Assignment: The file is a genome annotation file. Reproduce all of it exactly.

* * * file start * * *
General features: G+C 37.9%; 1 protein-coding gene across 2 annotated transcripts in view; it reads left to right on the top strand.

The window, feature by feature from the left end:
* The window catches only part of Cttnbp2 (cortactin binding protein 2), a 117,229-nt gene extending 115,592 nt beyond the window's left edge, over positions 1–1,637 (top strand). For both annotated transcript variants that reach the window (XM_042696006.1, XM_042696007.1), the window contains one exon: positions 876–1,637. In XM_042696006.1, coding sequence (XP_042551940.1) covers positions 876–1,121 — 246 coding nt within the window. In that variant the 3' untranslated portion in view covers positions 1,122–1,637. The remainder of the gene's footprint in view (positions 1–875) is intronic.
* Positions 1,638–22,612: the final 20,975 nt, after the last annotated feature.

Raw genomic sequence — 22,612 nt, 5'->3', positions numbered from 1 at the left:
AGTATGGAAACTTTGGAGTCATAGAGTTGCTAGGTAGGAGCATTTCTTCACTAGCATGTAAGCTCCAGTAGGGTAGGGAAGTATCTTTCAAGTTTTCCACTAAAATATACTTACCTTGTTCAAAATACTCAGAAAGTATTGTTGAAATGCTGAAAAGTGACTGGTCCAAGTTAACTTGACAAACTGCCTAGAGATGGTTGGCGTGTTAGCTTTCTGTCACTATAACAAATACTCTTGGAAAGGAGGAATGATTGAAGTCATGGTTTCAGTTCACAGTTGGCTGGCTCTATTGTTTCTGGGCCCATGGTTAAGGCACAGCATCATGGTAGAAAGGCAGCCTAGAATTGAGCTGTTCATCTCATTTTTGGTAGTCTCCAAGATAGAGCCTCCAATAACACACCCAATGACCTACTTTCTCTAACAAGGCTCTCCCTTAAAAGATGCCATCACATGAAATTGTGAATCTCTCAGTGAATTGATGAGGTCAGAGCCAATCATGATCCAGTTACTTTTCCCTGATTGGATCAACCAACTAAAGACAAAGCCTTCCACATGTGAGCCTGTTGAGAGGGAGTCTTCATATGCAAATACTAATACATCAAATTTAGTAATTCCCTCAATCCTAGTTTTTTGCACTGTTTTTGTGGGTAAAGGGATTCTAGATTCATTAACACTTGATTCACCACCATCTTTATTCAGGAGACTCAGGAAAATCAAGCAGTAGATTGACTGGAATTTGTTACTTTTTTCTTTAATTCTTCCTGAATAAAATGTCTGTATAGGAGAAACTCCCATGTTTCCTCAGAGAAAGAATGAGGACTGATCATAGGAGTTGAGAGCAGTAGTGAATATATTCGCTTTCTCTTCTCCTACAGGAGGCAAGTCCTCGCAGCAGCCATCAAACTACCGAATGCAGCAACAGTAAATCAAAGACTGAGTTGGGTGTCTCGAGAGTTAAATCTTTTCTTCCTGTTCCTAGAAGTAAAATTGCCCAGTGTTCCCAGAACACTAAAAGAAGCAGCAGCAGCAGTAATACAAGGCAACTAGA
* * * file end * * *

General features: G+C 37.9%; 1 protein-coding gene across 2 annotated transcripts in view; it reads left to right on the top strand.

The window, feature by feature from the left end:
* The window catches only part of Cttnbp2 (cortactin binding protein 2), a 117,229-nt gene extending 115,592 nt beyond the window's left edge, over positions 1–1,637 (top strand). For both annotated transcript variants that reach the window (XM_042696006.1, XM_042696007.1), the window contains one exon: positions 876–1,637. In XM_042696006.1, coding sequence (XP_042551940.1) covers positions 876–1,121 — 246 coding nt within the window. In that variant the 3' untranslated portion in view covers positions 1,122–1,637. The remainder of the gene's footprint in view (positions 1–875) is intronic.
* Positions 1,638–22,612: the final 20,975 nt, after the last annotated feature.

Raw genomic sequence — 22,612 nt, 5'->3', positions numbered from 1 at the left:
AGTATGGAAACTTTGGAGTCATAGAGTTGCTAGGTAGGAGCATTTCTTCACTAGCATGTAAGCTCCAGTAGGGTAGGGAAGTATCTTTCAAGTTTTCCACTAAAATATACTTACCTTGTTCAAAATACTCAGAAAGTATTGTTGAAATGCTGAAAAGTGACTGGTCCAAGTTAACTTGACAAACTGCCTAGAGATGGTTGGCGTGTTAGCTTTCTGTCACTATAACAAATACTCTTGGAAAGGAGGAATGATTGAAGTCATGGTTTCAGTTCACAGTTGGCTGGCTCTATTGTTTCTGGGCCCATGGTTAAGGCACAGCATCATGGTAGAAAGGCAGCCTAGAATTGAGCTGTTCATCTCATTTTTGGTAGTCTCCAAGATAGAGCCTCCAATAACACACCCAATGACCTACTTTCTCTAACAAGGCTCTCCCTTAAAAGATGCCATCACATGAAATTGTGAATCTCTCAGTGAATTGATGAGGTCAGAGCCAATCATGATCCAGTTACTTTTCCCTGATTGGATCAACCAACTAAAGACAAAGCCTTCCACATGTGAGCCTGTTGAGAGGGAGTCTTCATATGCAAATACTAATACATCAAATTTAGTAATTCCCTCAATCCTAGTTTTTTGCACTGTTTTTGTGGGTAAAGGGATTCTAGATTCATTAACACTTGATTCACCACCATCTTTATTCAGGAGACTCAGGAAAATCAAGCAGTAGATTGACTGGAATTTGTTACTTTTTTCTTTAATTCTTCCTGAATAAAATGTCTGTATAGGAGAAACTCCCATGTTTCCTCAGAGAAAGAATGAGGACTGATCATAGGAGTTGAGAGCAGTAGTGAATATATTCGCTTTCTCTTCTCCTACAGGAGGCAAGTCCTCGCAGCAGCCATCAAACTACCGAATGCAGCAACAGTAAATCAAAGACTGAGTTGGGTGTCTCGAGAGTTAAATCTTTTCTTCCTGTTCCTAGAAGTAAAATTGCCCAGTGTTCCCAGAACACTAAAAGAAGCAGCAGCAGCAGTAATACAAGGCAACTAGA